, Star Tribune
Mike Feltault loved mobilizing volunteers
- Article by: PAMELA MILLER
- Star Tribune
- May 12, 2012 - 7:03 PM
Michel "Mike" Feltault, a tireless social networker and photographer who organized and chronicled hundreds of civic and corporate events in the Twin Cities, died at Regions Hospital in St. Paul on May 3, five days after suffering a heart attack. Feltault, who lived in Minneapolis, was 52.
He made his living as an entrepreneur, salesman and manufacturer's representative for various companies, but his heart was in volunteering, said those who knew him. In a eulogy for his longtime friend, the Rev. Paul Jarvis, pastor of St. Joseph's Church in Rosemount, called Feltault "a catalyst for fun and gathering, and generosity of spirit."
He was especially active on behalf of the University of St. Thomas in St. Paul, from which he graduated in 1981. He served on its alumni board and won its Monsignor James Lavin Award in 2009 for his volunteer service. Other events he took on sprung from his membership in the Serra Club, a Catholic service organization.
Feltault was born in Minneapolis and graduated from Benilde-St. Margaret's in St. Louis Park and the then-College of St. Thomas, said his brother David, of Minneapolis. As a young Eagle Scout, Feltault worked as a counselor at Many Point Scout Camp near Ponsford, Minn., where he was "quite the organizer," his brother said.
At St. Thomas, he studied business and economics and served as president of his senior class. His love of the institution made him the quintessential "Tommie," friends and relatives said.
After college, he worked for Honeywell Inc., driving a show van decked out with company products. "He went all across the country, got to see everything," and developed a love of skiing in the Rockies, David said. He then worked for companies in Chicago, Dallas and Sacramento, Calif., before returning to the Twin Cities around 2000.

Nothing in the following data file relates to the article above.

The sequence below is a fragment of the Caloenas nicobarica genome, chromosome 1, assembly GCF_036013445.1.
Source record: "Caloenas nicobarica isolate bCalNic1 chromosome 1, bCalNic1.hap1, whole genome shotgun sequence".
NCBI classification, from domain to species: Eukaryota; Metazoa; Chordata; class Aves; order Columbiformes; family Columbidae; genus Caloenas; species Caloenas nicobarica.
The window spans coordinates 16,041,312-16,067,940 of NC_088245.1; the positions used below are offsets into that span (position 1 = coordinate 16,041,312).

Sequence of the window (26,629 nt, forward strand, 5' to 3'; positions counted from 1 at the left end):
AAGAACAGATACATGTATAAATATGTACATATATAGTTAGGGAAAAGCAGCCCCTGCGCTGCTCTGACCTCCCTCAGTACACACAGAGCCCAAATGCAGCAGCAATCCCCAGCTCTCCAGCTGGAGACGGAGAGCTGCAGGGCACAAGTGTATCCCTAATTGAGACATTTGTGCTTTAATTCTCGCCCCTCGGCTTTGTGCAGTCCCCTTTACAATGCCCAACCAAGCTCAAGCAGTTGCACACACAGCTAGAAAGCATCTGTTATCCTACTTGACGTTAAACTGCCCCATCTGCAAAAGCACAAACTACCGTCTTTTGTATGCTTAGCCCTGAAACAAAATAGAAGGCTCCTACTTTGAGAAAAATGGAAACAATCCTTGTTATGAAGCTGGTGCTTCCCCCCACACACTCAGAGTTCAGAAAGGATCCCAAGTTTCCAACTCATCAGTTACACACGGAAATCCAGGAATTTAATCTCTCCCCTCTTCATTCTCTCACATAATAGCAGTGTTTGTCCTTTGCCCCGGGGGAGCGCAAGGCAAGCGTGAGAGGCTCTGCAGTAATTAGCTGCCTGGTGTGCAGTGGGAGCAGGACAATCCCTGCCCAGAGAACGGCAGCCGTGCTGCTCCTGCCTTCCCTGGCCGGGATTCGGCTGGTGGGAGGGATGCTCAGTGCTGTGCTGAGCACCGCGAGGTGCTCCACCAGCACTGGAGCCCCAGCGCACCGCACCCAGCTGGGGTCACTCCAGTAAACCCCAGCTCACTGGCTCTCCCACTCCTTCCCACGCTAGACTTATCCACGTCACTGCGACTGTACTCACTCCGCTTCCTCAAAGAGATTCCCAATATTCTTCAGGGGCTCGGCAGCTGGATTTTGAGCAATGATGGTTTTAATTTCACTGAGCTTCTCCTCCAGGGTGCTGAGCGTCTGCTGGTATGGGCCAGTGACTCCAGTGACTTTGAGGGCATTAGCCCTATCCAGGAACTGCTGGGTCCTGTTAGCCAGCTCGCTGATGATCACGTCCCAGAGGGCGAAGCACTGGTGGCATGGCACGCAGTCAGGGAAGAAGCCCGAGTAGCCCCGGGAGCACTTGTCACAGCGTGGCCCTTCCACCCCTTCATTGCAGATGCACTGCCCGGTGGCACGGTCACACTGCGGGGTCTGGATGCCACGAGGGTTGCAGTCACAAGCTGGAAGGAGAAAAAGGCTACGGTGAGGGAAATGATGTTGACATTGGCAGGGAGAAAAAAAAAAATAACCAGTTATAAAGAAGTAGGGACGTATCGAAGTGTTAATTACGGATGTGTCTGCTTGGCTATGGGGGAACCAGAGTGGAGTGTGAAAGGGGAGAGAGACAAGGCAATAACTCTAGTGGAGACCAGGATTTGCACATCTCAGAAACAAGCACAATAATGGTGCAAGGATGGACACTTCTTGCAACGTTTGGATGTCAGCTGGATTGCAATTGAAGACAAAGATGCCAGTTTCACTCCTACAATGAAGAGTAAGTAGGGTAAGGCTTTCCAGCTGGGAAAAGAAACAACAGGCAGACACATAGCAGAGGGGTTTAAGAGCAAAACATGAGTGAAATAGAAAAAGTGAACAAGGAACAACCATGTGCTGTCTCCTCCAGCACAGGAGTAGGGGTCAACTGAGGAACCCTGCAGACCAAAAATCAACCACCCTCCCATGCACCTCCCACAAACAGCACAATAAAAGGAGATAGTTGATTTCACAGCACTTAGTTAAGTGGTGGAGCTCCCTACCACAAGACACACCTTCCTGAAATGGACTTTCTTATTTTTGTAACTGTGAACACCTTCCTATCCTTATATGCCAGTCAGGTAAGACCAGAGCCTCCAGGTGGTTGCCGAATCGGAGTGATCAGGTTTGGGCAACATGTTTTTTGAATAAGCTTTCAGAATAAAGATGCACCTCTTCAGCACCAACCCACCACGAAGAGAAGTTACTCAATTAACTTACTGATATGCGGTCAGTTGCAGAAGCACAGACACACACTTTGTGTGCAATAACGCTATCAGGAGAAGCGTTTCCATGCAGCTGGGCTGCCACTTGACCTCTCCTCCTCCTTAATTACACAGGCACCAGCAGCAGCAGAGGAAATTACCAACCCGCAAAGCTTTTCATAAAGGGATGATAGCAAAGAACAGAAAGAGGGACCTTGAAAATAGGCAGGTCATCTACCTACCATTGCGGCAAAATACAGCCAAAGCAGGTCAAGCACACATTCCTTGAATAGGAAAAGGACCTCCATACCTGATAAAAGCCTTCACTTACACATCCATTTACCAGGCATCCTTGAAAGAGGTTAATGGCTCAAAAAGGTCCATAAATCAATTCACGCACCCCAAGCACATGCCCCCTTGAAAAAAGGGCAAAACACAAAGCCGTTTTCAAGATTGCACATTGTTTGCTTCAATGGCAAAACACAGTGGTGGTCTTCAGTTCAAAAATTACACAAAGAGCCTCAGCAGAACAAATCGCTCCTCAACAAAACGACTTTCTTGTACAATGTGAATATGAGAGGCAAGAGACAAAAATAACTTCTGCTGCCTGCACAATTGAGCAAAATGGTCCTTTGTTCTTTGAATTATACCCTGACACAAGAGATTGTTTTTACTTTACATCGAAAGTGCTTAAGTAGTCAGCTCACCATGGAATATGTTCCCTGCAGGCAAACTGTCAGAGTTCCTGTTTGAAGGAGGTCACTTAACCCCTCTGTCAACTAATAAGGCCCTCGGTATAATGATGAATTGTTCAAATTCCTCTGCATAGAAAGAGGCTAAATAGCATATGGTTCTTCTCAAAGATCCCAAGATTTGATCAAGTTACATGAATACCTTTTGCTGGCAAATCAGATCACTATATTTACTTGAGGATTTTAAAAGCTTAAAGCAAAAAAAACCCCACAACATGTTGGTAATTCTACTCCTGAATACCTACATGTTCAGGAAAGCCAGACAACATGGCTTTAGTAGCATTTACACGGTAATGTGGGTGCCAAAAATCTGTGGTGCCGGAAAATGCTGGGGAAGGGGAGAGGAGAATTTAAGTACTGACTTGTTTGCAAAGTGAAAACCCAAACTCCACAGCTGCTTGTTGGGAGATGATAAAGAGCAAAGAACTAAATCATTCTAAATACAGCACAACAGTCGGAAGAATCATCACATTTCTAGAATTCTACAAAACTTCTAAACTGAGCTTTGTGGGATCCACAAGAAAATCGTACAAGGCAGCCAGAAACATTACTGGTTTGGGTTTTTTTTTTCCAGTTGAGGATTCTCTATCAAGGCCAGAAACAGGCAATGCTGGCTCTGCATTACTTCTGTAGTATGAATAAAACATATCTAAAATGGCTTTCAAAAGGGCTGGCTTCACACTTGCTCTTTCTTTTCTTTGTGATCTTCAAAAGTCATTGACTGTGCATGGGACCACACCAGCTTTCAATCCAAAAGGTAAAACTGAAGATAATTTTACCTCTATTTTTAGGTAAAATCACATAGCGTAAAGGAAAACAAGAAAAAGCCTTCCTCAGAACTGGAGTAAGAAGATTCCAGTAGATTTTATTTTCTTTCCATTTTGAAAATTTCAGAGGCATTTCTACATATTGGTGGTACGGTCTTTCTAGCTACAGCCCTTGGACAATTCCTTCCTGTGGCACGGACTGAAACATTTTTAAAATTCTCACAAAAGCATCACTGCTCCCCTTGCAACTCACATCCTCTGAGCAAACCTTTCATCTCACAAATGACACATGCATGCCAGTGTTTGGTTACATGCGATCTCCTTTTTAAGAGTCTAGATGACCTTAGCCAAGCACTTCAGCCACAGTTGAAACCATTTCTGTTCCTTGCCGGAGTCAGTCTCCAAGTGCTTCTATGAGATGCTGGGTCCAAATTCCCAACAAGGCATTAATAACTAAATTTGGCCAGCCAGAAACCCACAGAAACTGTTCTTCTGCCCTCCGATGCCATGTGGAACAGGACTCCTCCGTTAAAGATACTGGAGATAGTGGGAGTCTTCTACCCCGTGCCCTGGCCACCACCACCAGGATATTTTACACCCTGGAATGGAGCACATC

When not working, he "was cultivating the local social networks," his brother said. He loved every aspect of organizing and running fundraisers, from detail work to rounding up other volunteers, and most of all loved the events themselves. "Whenever an organization needed, say, 20 people to pour beer at the Aquatennial, he was the guy who could round them up," his brother said. "He was an Energizer Bunny kind of guy, going all the time."
Feltault's girlfriend, Kari Cribbs of Eden Prairie, said, "He had a way of engaging people, of touching on just the subjects you'd most want to talk or laugh about.
"When I'd ask him why he worked on all these causes and events, he'd say, 'It's all about the people.' He got the same kind of thrill from social events as someone who skis down a hill or climbs a mountain."
In his eulogy, Jarvis said Feltault "was perhaps the most simple complex person in the world, the most private of public persons."
"His generosity, his loyalty, his lived faith, his spirit, his emotional control, are legend," the priest said. "What motivated this guy, who didn't have two pennies to rub together, who could've easily parlayed his Rolodex of connections into a Rollex fortune?" He credited Feltault's family and Eagle Scout experience with giving him "the discipline and loyalty and fun that would hone his sense for, and skill, in compassion and community-building." He urged mourners to "be like Mike" in their service to others.
In addition to David, Feltault is survived by another brother, Jerome of Topsfield, Mass.; and two sisters, Michelle, his twin, of Belle Plaine, and Diane Keefe of Robbinsdale. Services have been held.
Pamela Miller • 612-673-4290
© 2013 Star Tribune